Pensions, Italian style

With the death of her husband, my lovely mother-in-law Sara plunges into the Byzantine world of Italian post-mortem bureaucracy. Yet recall that this is the land of Machiavelli, of official lexicons that border on the Baroque. Example: when I was studying for the Italian driver’s license, the literature had three (3) terms for “rear-view mirror,” one of which was, literally, “the automotive device which permits the driver to look in reverse.” Back to documents. Italy has one called “esistenza in vita” (existence in a life-state), which says that you are alive. Don’t laugh: there just may be situations in which standing there in all your personal glory in front of an official and having a valid ID just aren’t enough.

And there’s attitude. Once I did a translation for the physics department of the Universita’ di Napoli. To get paid I had to produce a notarized document that I was not a member of the Mafia. Because, of course, a Mafioso, doing Mafia things would naturally recoil from signing such a document; his right hand would wither. So I go to the appropriate office and present my carta d’identita’ (identity card). The clerk glares at my last name. Mind you, there are Italian last names as long as mine (12 letters) but mine is German. She begins the “S” half-way on the line for “cognome” (family name). “Excuse me, signora,” I venture, “there may not be enough space.” Nothing, she grimly scratches out the letters, gets to my “w” (an interloper letter, shunned in the true Italian alphabet ). “I have no more space!” she announces, “and still the name goes on.” The cement shoe business is clearly preferable to brandishing my name. Somehow she curls the name around. I have spoiled her lovely document. She looks from my carta d’identita’ to her form and taps the line for “nome” (personal name). Most Italians have no middle name except in the case of a consistently-used double name like Giovanni Paolo, Anna Maria, Marco Antonio, and so forth. A sometimes used middle name, American-style like mine, Jean, just doesn’t fit the system. Either I’m Pamela Jean always and forever OR, if I want to be sometimes plain Pamela, all my ID must say Pamela, Jean (note the comma?). I have no comma. I’ll spare you the rest of the encounter.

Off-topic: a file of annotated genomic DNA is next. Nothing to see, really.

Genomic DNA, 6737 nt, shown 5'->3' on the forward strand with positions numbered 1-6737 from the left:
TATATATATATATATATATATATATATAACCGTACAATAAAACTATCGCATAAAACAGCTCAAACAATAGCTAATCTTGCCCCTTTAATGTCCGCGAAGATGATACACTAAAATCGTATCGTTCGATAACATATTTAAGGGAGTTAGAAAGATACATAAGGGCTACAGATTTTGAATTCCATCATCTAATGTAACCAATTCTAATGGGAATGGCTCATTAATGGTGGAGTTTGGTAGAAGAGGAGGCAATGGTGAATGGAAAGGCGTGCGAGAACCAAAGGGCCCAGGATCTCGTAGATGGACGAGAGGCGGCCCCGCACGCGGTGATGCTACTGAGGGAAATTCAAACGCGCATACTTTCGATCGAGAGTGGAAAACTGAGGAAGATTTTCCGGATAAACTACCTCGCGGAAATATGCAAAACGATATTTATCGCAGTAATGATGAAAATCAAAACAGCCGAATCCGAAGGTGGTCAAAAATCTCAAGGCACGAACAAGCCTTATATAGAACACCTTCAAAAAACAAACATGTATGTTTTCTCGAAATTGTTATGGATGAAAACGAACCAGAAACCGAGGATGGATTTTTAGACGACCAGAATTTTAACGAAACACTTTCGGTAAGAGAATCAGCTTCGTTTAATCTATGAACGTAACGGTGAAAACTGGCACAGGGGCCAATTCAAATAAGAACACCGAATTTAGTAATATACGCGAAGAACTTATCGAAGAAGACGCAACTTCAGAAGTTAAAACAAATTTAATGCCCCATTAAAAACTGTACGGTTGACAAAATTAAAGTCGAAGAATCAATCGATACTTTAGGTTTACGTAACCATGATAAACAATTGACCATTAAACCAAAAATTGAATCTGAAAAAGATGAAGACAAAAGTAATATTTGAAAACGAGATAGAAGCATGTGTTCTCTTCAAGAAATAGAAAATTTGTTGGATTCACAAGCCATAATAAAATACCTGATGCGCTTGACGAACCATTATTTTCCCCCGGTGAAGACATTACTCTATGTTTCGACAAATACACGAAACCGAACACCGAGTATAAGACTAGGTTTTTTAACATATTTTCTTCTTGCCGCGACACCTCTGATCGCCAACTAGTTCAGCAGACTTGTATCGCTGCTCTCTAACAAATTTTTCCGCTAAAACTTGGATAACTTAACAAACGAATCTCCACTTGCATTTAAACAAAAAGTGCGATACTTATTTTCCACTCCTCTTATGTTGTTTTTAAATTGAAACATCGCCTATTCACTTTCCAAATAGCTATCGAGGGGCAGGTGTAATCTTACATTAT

And there is the aversion to information-giving. Ancona, my husband’s city on the Adriatic, is more organized than Naples, where we lived, but when we wanted to get married in Ancona and Maurizio called the city office to see what documents were required, he was asked to come in for that information. Ancona is 5 hours from Naples, he noted. “It would be better to come in. The problem,” said the official, “is that people are annoyed when they receive incorrect information by phone.”

And there are the agencies. Sara must “denounce” (i.e. report) that her husband has died, ending a good part of his pension. She does this at an agency called by its initials, IMPDP, or as spoken, “Impdup.” Now “impdup” to me sounds like some arboeal Indonesian mammal with a pesky temper. It certainly isn’t like any Italian word. Yet, in the face of all she has endured, poor Sara must go around saying “Impdup,” asking for Impdup offices and Impdup forms and Impdup stamps. She’ll do it and she’ll make the exquisite pastas and divine stuffed rice balls she prepares for our summer visits, but still . . . To shoulder through the land of “documenti” clearly builds character and perhaps, who knows, that character may have helped create the Renaissance.

Pamela Schoenewaldt, historical novels of immigration and the search for self in new worlds: WHEN WE WERE STRANGERS, SWIMMING IN THE MOON, and UNDER THE SAME BLUE SKY (all HarperCollins).

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